Monday, August 23, 2010

Time Capsule

This activity seems like such fun thing to do with your kids during the last few days of summer. Thanks to for the great idea!

The tradition of creating a time capsule is an old one, but the activity never loses its appeal. Gathering artifacts for a time capsule is a significant activity: when your child places items in her time capsule before the first day of school, she is able to reflect on the summer, the previous school year, and what she has learned and experienced, all the while anticipating what the next school year will be like.
In this process, she will not only preserve belongings of intangible value in the time capsule, but will be able to sift through the capsule’s contents in the future -- at the end of the school year, perhaps -- and reflect on what really happened and how she has changed and grown.
Here's an activity that will help your child create a back-to-school time capsule to freeze a moment in time!

What You Need:

  • A sturdy box, plastic bin, or other container that may be sealed shut and undamaged from outside elements (rain, heat, a pet, etc.)
  • Supplies to decorate (colored markers, stickers, etc.)
  • Various artifacts to place in the time capsule that your child will want to rediscover later
  • Letter stationery and envelope
What You Do:
  1. Place an assortment of objects into the time capsule that represents the “current moment” in different ways. You can use: photos of friends and family from a summer trip, a well-written essay from last year's English class, homework that your child is proud of, postcards of cities that your family has visited, drawings, journal pages, movie stubs, concert or amusement park tickets, or vacation souvenirs, for example. Remind your child that these items cannot be retrieved for however long they are inside the time capsule.
  2. Be certain to include artifacts that clearly show the time period the capsule was created, such as newspaper clippings of the year’s major events (Barack Obama’s presidential inauguration, for instance), magazine articles that your child enjoyed reading, flyers of  summer festivals or events she attended, or birthday party invitations from classmates.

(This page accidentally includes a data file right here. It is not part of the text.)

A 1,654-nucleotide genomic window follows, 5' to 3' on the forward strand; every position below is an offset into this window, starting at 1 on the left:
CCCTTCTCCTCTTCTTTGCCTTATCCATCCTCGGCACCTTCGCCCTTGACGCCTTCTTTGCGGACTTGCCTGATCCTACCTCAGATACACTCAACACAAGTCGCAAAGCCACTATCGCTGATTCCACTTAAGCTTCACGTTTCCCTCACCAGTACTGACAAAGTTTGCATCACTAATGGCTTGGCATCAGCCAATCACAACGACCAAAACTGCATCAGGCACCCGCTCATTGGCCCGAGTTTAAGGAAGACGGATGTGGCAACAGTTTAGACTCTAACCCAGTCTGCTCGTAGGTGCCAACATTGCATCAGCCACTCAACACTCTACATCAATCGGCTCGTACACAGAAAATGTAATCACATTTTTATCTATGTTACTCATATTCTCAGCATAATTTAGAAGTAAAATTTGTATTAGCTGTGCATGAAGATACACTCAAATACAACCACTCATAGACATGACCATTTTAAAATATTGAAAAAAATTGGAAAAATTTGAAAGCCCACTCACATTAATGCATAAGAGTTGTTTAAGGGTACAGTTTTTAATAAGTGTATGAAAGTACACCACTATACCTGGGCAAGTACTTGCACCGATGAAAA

3. Have your child write a letter to her future self. She can say anything she wants, but should include her reason for creating a time capsule, and why she has chosen to include these objects for her to discover again. Seal the letter in an envelope, and place it atop the pile of artifacts.
  4. Ask your child when she thinks she would like to revisit the time capsule. Discuss how opening it at the end of the school year would be much different than waiting several years or more. Ultimately, the decision rests with her. Mark the container with an exact date—September 1, 2010, or January 1, 2015, for example—and have your child sign her name on the time capsule itself.
  5. Find the best place in your household to store and preserve the time capsule. Dig a hole in the backyard where it can be left untouched, or place it somewhere deep in the attic, basement, or garage. Alternatively, you can keep it in a location other than your house; just make sure it will be secure.
Voila! Your child has created a time capsule of her life thus far. Now just keep it safe until it's time to unearth it one, five, or even ten years later!

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